There is a considerable overlap among the theoretical texts considered essential by military academies and architectural schools. Indeed, the reading lists of contemporary military institutions include works from around 1968 (with a special emphasis on the writings of Gilles Deleuze, Félix Guattari and Guy Debord), as well as more contemporary writings on urbanism, psychology, cybernetics, post-colonial and post-Structuralist theory. If, as some writers claim, the space for criticality has withered away in late 20th-century capitalist culture, it seems now to have found a place to flourish in the military.

….

I asked Naveh [a retired Brigadier-General, who directs the Operational Theory Research Institute, which trains staff officers from the IDF and other militaries in ‘operational theory’] why Deleuze and Guattari were so popular with the Israeli military. He replied that ‘several of the concepts in A Thousand Plateaux became instrumental for us […] allowing us to explain contemporary situations in a way that we could not have otherwise. It problematized our own paradigms. Most important was the distinction they have pointed out between the concepts of “smooth” and “striated” space [which accordingly reflect] the organizational concepts of the “war machine” and the “state apparatus”. In the IDF we now often use the term “to smooth out space” when we want to refer to operation in a space as if it had no borders. […] Palestinian areas could indeed be thought of as “striated” in the sense that they are enclosed by fences, walls, ditches, roads blocks and so on.’5 When I asked him if moving through walls was part of it, he explained that, ‘In Nablus the IDF understood urban fighting as a spatial problem. […] Travelling through walls is a simple mechanical solution that connects theory and practice.’6

To understand the IDF’s tactics for moving through Palestinian urban spaces, it is necessary to understand how they interpret the by now familiar principle of ‘swarming’ – a term that has been a buzzword in military theory since the start of the US post cold War doctrine known as the Revolution in Military Affairs. The swarm manoeuvre was in fact adapted, from the Artificial Intelligence principle of swarm intelligence, which assumes that problem-solving capacities are found in the interaction and communication of relatively unsophisticated agents (ants, birds, bees, soldiers) with little or no centralized control. The swarm exemplifies the principle of non-linearity apparent in spatial, organizational and temporal terms. The traditional manoeuvre paradigm, characterized by the simplified geometry of Euclidean order, is transformed, according to the military, into a complex fractal-like geometry. The narrative of the battle plan is replaced by what the military, using a Foucaultian term, calls the ‘toolbox approach’, according to which units receive the tools they need to deal with several given situations and scenarios but cannot predict the order in which these events would actually occur.7 Naveh: ‘Operative and tactical commanders depend on one another and learn the problems through constructing the battle narrative; […] action becomes knowledge, and knowledge becomes action. […] Without a decisive result possible, the main benefit of operation is the very improvement of the system as a system.’8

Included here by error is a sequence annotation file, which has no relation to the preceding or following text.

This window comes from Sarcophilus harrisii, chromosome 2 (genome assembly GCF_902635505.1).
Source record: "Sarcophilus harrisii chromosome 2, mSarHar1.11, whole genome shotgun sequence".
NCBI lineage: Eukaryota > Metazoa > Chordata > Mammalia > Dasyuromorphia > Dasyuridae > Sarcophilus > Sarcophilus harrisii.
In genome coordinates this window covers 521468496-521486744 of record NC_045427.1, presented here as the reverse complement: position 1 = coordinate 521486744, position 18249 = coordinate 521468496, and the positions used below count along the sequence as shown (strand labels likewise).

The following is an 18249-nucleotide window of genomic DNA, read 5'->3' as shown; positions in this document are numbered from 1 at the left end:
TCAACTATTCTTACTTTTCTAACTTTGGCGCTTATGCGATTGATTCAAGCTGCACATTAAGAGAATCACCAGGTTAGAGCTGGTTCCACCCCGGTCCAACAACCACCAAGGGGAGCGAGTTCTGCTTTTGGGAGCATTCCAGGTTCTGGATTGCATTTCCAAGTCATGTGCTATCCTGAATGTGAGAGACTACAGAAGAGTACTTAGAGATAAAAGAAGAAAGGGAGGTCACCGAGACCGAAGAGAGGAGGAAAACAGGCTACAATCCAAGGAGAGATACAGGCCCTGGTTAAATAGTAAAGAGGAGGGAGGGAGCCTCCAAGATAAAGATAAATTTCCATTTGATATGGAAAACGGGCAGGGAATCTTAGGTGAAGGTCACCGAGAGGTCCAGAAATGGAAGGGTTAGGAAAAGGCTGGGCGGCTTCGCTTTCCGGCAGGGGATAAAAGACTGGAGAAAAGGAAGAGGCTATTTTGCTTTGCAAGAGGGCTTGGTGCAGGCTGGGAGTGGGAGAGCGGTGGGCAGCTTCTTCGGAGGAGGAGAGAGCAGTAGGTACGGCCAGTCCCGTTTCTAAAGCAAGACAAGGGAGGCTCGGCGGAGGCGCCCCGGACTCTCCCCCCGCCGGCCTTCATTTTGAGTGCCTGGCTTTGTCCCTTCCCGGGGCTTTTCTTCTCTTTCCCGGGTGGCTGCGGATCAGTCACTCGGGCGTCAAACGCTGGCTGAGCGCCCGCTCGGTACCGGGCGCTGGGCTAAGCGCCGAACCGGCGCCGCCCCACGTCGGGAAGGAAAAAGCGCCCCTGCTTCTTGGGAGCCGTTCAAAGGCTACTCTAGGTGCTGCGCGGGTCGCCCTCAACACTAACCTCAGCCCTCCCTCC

(Visited 66 times, 1 visits today)

You may also like...

Leave a Reply

Your email address will not be published. Required fields are marked *